Sunderland fans may have found the sight of Jozy Altidore scoring two goals as the USA beat Nigeria in a World Cup warm-up game somewhat startling, but Arsène Wenger will not have been surprised.

Arsenal’s manager is famously “not a big fan of international football”. Indeed Wenger is downright sniffy about it. “When you think of international football, you think that it’s a level up,” he says. “But 99% it’s a level down. That’s why I prefer club football.”

Altidore seems to prove his point. After scoring only one Premier League goal in 30 appearances for Sunderland last season he has suddenly morphed into the defender-terrorising striker Jürgen Klinsmann, the USA coach, is pinning his hopes on in the “group of death” that also features Germany, Portugal and Ghana.

All the indications are that Gus Poyet suspects the Premier League is simply a field too far for a centre-forward that Roberto De Fanti, Sunderland’s former director of football, recruited from AZ Alkmaar for £6.5m last summer. Nonetheless, the Wearsiders’ manager will pray the joint forces of Klinsmann and Brazil unlock something in Altidore’s brain, somehow releasing a potential displayed in frustratingly rare flashes during the last domestic campaign.

Described as a poor man’s Emile Heskey, the 24-year-old is big, physically imposing and blessed with a ferocious right-foot shot, but has consistently failed to make his presence felt in opposing penalty areas.

Surprisingly lightweight when it comes to bullying rival defenders, not to mention holding the ball up, Altidore’s tendency to hesitate a moment too long or snatch at shots exacerbated a pronounced lack of confidence. He was too often dominated both on the ground and aerially, and struggled as a lone striker in Poyet’s possession-based 4-1-4-1 formation but got short shrift from the Uruguayan when he blamed his goal drought on Sunderland’s system and tactics.

Dropped for Sunderland’s Capital One Cup final defeat to Manchester City, sent to play for the Under-21s and largely excluded from Poyet’s starting X1 for the final two months of the season following Connor Wickham’s return from a loan stint at Leeds, Altidore looked anything but an international star. After months spent willing him to succeed, Sunderland fans nicknamed him “Dozy Anti-Score”.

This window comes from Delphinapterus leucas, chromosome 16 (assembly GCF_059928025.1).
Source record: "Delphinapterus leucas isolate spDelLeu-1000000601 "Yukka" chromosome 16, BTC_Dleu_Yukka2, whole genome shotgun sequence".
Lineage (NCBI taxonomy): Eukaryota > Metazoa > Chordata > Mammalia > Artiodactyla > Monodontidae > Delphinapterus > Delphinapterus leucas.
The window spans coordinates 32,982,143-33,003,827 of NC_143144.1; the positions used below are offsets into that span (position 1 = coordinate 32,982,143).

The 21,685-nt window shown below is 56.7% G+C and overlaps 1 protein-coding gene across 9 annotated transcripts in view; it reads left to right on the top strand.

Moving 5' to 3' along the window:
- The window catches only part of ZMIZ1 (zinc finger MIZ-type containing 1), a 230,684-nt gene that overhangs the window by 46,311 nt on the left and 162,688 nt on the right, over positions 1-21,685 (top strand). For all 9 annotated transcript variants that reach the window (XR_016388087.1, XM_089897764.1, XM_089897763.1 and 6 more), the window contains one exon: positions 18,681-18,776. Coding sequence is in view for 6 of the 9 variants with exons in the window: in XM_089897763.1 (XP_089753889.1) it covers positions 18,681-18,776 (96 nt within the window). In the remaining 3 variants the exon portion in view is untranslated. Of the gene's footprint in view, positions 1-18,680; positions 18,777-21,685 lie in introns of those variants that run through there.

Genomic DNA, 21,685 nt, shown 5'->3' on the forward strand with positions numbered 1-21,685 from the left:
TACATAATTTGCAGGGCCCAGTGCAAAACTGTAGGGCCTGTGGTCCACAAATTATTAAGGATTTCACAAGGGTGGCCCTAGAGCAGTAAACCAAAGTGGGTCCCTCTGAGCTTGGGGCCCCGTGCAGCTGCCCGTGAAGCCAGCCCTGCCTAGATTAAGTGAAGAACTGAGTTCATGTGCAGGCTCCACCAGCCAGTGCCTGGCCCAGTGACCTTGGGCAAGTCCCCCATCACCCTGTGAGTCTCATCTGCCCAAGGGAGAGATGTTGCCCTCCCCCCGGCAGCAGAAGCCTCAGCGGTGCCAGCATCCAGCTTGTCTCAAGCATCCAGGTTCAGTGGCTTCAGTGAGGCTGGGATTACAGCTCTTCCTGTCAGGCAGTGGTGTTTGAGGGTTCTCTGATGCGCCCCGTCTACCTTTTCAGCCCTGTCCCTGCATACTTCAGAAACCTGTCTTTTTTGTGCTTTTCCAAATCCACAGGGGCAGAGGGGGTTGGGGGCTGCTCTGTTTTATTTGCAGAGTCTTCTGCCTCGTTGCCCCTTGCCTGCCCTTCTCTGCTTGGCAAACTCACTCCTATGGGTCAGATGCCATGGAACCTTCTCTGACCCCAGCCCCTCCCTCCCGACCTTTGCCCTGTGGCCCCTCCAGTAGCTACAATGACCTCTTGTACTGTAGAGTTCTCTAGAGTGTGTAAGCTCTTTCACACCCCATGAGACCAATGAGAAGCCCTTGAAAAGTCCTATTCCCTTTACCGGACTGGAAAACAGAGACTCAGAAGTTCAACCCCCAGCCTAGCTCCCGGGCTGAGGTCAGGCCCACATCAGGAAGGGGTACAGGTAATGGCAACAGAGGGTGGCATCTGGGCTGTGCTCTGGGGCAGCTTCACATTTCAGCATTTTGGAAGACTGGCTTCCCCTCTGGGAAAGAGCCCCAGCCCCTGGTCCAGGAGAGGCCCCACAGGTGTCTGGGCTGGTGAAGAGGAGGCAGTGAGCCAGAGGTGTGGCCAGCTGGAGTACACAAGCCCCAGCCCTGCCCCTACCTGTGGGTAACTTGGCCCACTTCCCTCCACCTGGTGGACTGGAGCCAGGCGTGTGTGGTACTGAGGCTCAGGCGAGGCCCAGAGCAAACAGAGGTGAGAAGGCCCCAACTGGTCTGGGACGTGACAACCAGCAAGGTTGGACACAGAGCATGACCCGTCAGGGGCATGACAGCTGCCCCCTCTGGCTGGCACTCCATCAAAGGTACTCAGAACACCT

He conspicuously failed to resemble the figure that scored 23 Eredivisie goals for AZ in 33 games during the 2012-13 campaign. Instead he reverted to the striker who flopped in La Liga after joining Villarreal for a record £4m-plus fee for an MLS import when he swapped New York Red Bulls for Spain. Loan stints at Hull and Turkey’s Bursaspor proved similarly underwhelming before that perhaps deceptively successful move to the Netherlands.

And yet Altidore is only 24 and theoretically has an awful lot going for him, particularly that ferocious shot. “Jozy’s had too much pressure,” Poyet said. “He came in with an idea he was playing for one manager [Paolo Di Canio] and the manager changed and we changed the system. You can see he’s got plenty of things to give but it’s about consistency – and scoring goals.”

Last August, many suspected Swansea had taken the bigger gamble in signing Wilfried Bony from Vitesse Arnhem for £12m but, after a prolific season, the Ivory Coast striker is possibly worth twice that. The difference is that, quite apart from using his own intimidating physique to impressive effect, Bony’s game is much more about guile, cunning, subtle skill and intuitive positional sense than Altidore’s.

“I think Jozy’s found it difficult for a mix of reasons including his position, how we play and the fact that it’s sometimes just how it goes,” said Poyet, well aware that his centre-forward is regularly likened to Afonso Alves, the Brazilian striker who struggled at Gareth Southgate’s Middlesbrough following a high-profile move from Dutch football. “You can just have runs when you’re roughly in the right areas but the ball won’t drop to you and I think Jozy’s suffered from a bit of that. You can make a run to the back post but the ball goes to the near post. It happens time and time again and then you get paranoid.”

Klinsmann seems to sympathise. “We believe Jozy is going to play a very big World Cup,” he said. “We think he will confirm our trust.”

If a nation’s hopes rest on Altidore’s reassuringly broad shoulders – along with Poyet’s plans possibly to seize the moment and sell him on during August’s prospective window of transfer opportunity – a charity in Haiti will be willing him to score in every game.

Despite his youth Altidore has established his own foundation to help underprivileged children around the world. The New Jersey-born, southern Florida-bred son of Haitian immigrants, he has concentrated his efforts on helping a country still devastated by the 2010 earthquake. Already he has raised considerable funds to support an orphanage and a major water well in Haiti.

Goals against Germany, Portugal and Ghana could not only transform a struggling forward’s career but change the entire futures of those for whom the work of the Jozy Altidore Foundation represents a lifeline.